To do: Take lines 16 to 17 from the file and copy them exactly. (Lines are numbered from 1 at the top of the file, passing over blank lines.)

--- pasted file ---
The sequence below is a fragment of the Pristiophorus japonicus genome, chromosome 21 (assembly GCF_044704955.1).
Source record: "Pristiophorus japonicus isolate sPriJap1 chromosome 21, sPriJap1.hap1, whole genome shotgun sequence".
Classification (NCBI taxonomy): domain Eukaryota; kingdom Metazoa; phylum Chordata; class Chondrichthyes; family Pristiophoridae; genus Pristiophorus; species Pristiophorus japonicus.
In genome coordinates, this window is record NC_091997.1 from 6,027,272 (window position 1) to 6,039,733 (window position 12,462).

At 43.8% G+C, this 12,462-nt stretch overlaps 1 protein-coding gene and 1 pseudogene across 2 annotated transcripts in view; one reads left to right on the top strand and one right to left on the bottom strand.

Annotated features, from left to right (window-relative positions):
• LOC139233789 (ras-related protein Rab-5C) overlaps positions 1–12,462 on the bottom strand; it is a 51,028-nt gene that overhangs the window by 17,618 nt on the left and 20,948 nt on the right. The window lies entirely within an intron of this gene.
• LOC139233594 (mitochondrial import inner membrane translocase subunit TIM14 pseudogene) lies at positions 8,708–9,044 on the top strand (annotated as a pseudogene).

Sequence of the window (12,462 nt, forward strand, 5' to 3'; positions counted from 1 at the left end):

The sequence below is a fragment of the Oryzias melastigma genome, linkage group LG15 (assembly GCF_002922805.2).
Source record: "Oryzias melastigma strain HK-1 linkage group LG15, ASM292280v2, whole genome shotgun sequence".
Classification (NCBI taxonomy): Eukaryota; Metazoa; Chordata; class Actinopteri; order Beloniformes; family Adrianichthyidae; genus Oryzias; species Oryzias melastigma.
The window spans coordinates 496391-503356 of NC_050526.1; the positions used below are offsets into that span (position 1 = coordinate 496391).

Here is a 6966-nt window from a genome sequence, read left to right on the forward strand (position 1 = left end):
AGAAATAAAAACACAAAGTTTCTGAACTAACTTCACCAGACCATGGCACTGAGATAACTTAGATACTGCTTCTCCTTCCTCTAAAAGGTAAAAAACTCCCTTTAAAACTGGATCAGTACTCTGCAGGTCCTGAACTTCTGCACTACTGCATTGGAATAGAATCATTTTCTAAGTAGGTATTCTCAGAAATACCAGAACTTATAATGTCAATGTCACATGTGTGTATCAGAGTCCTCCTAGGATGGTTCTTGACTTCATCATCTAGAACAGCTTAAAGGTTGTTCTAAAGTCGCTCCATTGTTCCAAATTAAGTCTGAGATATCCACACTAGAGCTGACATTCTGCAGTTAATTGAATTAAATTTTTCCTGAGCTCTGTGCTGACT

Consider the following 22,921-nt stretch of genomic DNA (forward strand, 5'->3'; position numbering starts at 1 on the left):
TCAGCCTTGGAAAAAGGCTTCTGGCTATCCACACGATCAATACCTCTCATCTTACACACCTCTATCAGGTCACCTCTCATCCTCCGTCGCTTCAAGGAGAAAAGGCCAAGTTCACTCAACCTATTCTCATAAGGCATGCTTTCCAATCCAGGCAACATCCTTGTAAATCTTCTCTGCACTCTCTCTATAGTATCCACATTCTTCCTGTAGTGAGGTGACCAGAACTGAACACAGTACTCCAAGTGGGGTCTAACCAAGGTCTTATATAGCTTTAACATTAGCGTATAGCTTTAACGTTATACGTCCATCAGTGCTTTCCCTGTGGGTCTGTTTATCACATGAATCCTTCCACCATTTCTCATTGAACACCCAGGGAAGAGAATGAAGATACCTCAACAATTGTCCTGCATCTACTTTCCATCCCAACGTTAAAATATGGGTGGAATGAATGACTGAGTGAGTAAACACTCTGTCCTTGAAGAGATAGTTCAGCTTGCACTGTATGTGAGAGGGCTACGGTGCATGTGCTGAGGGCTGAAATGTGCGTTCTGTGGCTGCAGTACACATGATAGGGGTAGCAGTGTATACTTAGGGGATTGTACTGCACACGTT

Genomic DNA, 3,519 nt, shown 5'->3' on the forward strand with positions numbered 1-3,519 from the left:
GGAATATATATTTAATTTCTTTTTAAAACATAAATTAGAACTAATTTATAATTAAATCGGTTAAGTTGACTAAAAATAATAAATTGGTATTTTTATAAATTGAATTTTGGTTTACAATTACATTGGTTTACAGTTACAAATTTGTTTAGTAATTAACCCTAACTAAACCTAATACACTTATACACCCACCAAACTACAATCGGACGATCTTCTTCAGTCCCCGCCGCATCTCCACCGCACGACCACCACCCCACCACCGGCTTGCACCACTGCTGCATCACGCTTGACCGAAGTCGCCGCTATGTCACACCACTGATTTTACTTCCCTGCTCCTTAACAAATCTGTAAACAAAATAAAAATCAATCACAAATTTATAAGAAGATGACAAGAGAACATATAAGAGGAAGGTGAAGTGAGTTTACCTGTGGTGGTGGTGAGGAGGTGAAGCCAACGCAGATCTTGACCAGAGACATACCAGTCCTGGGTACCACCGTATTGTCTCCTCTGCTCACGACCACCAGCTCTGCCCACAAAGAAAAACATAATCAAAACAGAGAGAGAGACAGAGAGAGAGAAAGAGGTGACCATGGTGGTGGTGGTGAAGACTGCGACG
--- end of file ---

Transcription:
Consider the following 22,921-nt stretch of genomic DNA (forward strand, 5'->3'; position numbering starts at 1 on the left):
TCAGCCTTGGAAAAAGGCTTCTGGCTATCCACACGATCAATACCTCTCATCTTACACACCTCTATCAGGTCACCTCTCATCCTCCGTCGCTTCAAGGAGAAAAGGCCAAGTTCACTCAACCTATTCTCATAAGGCATGCTTTCCAATCCAGGCAACATCCTTGTAAATCTTCTCTGCACTCTCTCTATAGTATCCACATTCTTCCTGTAGTGAGGTGACCAGAACTGAACACAGTACTCCAAGTGGGGTCTAACCAAGGTCTTATATAGCTTTAACATTAGCGTATAGCTTTAACGTTATACGTCCATCAGTGCTTTCCCTGTGGGTCTGTTTATCACATGAATCCTTCCACCATTTCTCATTGAACACCCAGGGAAGAGAATGAAGATACCTCAACAATTGTCCTGCATCTACTTTCCATCCCAACGTTAAAATATGGGTGGAATGAATGACTGAGTGAGTAAACACTCTGTCCTTGAAGAGATAGTTCAGCTTGCACTGTATGTGAGAGGGCTACGGTGCATGTGCTGAGGGCTGAAATGTGCGTTCTGTGGCTGCAGTACACATGATAGGGGTAGCAGTGTATACTTAGGGGATTGTACTGCACACGTT